Despite a lot of hard usage on rock and handling the packs and ice tools, the gloves show little wear. So the durability test is passed. Most of the time, I did not use liners, finding the insulation provided to be adequate during vigorous exercise in temperatures as low as -20°F (I did have plenty of layers on my torso plus warm boots). The “PreCurve” shape and articulated design worked well at allowing plenty of dexterity and circulation. There were times when standing around that I did add thin wicking liners, or switch to my heavy mittens (usually adding an expedition-weight down parka as well). But the Epic gloves proved surprisingly warm for the conditions, more than I had expected given the good feel and dexterity through the gloves.
Conclusions: Overall I found that the Epic gloves worked very well and performed as advertised. I got condensation inside the gloves only rarely. Water from the outside stayed out, whether a stream, wet snow, or rain. The grip and feel when handling ice tools or ski poles was very good.
For climbing waterfall ice or mixed rock and ice, they do not have the padding that my Black Diamond Guide Gloves or my Cloudveil Ice Gloves have. But the Epic gloves come as close to “perfection” I have found for the conditions I used it. For other conditions, I can use one of my many pairs of mittens or insulated climbing or ski gloves.
Source: bought it new
Price Paid: $35
Good for wet, cool days
- Very waterproof
- Fit allows liners
- Good for use while active
- Not warm in temps under 20 deg F.
- Lining make it hard to use with wet hands
I need some gloves for when its wet and not especially cold. These are it. Though they are a bad choice for sitting still at temps near zero but they excel in the 20-40 degree range when it's wet.
The waterproof breathable membrane is bonded to the exterior thereby preventing that wet outer layer that you see in Gore-tex gloves. They are tough and therefore sacrifice a little in the dexterity department but that's OK for my needs.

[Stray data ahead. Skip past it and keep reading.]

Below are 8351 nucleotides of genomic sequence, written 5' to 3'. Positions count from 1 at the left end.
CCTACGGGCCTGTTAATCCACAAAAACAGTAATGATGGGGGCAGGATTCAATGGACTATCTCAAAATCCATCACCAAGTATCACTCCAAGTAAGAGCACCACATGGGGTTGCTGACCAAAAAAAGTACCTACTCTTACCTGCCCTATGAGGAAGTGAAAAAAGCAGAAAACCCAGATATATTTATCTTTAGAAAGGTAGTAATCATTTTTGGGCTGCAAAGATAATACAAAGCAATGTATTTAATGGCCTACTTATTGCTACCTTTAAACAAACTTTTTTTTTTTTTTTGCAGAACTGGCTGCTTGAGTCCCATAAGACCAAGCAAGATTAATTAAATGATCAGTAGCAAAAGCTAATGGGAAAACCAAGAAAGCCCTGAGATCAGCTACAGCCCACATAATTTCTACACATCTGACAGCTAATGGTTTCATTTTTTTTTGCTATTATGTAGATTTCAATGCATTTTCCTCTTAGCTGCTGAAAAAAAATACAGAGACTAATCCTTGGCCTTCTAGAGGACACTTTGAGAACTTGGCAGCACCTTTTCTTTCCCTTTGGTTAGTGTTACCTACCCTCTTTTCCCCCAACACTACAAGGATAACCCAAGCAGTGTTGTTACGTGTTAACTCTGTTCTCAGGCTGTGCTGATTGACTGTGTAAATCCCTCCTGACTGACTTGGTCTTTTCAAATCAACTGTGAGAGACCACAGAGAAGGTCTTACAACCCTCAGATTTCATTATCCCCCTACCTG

Using them XC skiing they are ideal. When I am less active I slip a set of Lavawool liners inside the ample space inside and they are about right.
These remind me of the modular jackets which have fleece liners which zip in and out. I just had to use my own liners since they are sold without. These are not the gloves to use on extreme cold or while holding cold metal tools all day.
They are a nice hard shell that stops wind and water while providing a little insulation. Add your own liners and these work for all but the coldest weather.
After 1 year of use they wore thin from abuse at the rope tow but still kept me dry. I had to remove them a lot to adjust the kid's skis and my hands got wet from the snow. The lining sticks to fingers making them hard to put back on with wet hands.
Source: bought it new
Price Paid: $40
Great snowball gloves! Or slushy mild winter days in general.
- Not insulated
- Thumb dexterity
I got these gloves for sugaring (ie. collecting sap for maple syrup). At the beginning of the season we head out and repair and replace all the tubing that has had tree limbs and snow falling on it all winter. This involves slushy wet snow, hot water and rigid and flexible plastic tubing. Typical sugaring weather is days in the upper 30s nights in the teens. My typical leather gloves are usually soaked before long and wont grip the plastic pipe to stretch it into place.